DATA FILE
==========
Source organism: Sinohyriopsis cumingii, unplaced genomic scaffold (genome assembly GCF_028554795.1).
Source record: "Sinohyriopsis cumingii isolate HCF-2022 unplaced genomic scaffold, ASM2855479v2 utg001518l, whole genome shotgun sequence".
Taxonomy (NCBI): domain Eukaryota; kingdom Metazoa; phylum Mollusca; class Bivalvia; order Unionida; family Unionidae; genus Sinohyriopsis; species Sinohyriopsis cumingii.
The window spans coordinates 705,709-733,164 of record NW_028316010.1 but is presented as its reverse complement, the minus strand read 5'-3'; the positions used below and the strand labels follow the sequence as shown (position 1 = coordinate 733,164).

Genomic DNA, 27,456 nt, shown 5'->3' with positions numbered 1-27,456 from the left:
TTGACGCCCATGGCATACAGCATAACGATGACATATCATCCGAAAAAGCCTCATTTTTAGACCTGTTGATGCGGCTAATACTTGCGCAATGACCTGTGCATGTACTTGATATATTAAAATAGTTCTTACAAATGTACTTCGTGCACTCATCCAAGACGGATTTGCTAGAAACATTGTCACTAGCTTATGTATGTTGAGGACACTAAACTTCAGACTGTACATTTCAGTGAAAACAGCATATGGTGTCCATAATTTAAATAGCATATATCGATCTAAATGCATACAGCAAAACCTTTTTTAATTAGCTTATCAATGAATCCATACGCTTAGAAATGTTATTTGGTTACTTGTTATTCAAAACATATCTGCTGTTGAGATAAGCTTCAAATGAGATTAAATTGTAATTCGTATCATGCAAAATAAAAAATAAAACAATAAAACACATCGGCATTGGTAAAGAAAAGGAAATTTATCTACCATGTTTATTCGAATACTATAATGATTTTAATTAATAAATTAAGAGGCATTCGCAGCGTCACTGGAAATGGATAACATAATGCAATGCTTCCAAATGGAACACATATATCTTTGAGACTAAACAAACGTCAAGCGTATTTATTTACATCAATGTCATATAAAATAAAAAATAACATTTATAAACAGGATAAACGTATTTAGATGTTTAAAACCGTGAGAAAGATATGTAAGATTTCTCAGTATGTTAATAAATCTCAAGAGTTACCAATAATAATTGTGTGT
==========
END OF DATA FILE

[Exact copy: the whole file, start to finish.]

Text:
Source organism: Sinohyriopsis cumingii, unplaced genomic scaffold (genome assembly GCF_028554795.1).
Source record: "Sinohyriopsis cumingii isolate HCF-2022 unplaced genomic scaffold, ASM2855479v2 utg001518l, whole genome shotgun sequence".
Taxonomy (NCBI): domain Eukaryota; kingdom Metazoa; phylum Mollusca; class Bivalvia; order Unionida; family Unionidae; genus Sinohyriopsis; species Sinohyriopsis cumingii.
The window spans coordinates 705,709-733,164 of record NW_028316010.1 but is presented as its reverse complement, the minus strand read 5'-3'; the positions used below and the strand labels follow the sequence as shown (position 1 = coordinate 733,164).

Genomic DNA, 27,456 nt, shown 5'->3' with positions numbered 1-27,456 from the left:
TTGACGCCCATGGCATACAGCATAACGATGACATATCATCCGAAAAAGCCTCATTTTTAGACCTGTTGATGCGGCTAATACTTGCGCAATGACCTGTGCATGTACTTGATATATTAAAATAGTTCTTACAAATGTACTTCGTGCACTCATCCAAGACGGATTTGCTAGAAACATTGTCACTAGCTTATGTATGTTGAGGACACTAAACTTCAGACTGTACATTTCAGTGAAAACAGCATATGGTGTCCATAATTTAAATAGCATATATCGATCTAAATGCATACAGCAAAACCTTTTTTAATTAGCTTATCAATGAATCCATACGCTTAGAAATGTTATTTGGTTACTTGTTATTCAAAACATATCTGCTGTTGAGATAAGCTTCAAATGAGATTAAATTGTAATTCGTATCATGCAAAATAAAAAATAAAACAATAAAACACATCGGCATTGGTAAAGAAAAGGAAATTTATCTACCATGTTTATTCGAATACTATAATGATTTTAATTAATAAATTAAGAGGCATTCGCAGCGTCACTGGAAATGGATAACATAATGCAATGCTTCCAAATGGAACACATATATCTTTGAGACTAAACAAACGTCAAGCGTATTTATTTACATCAATGTCATATAAAATAAAAAATAACATTTATAAACAGGATAAACGTATTTAGATGTTTAAAACCGTGAGAAAGATATGTAAGATTTCTCAGTATGTTAATAAATCTCAAGAGTTACCAATAATAATTGTGTGT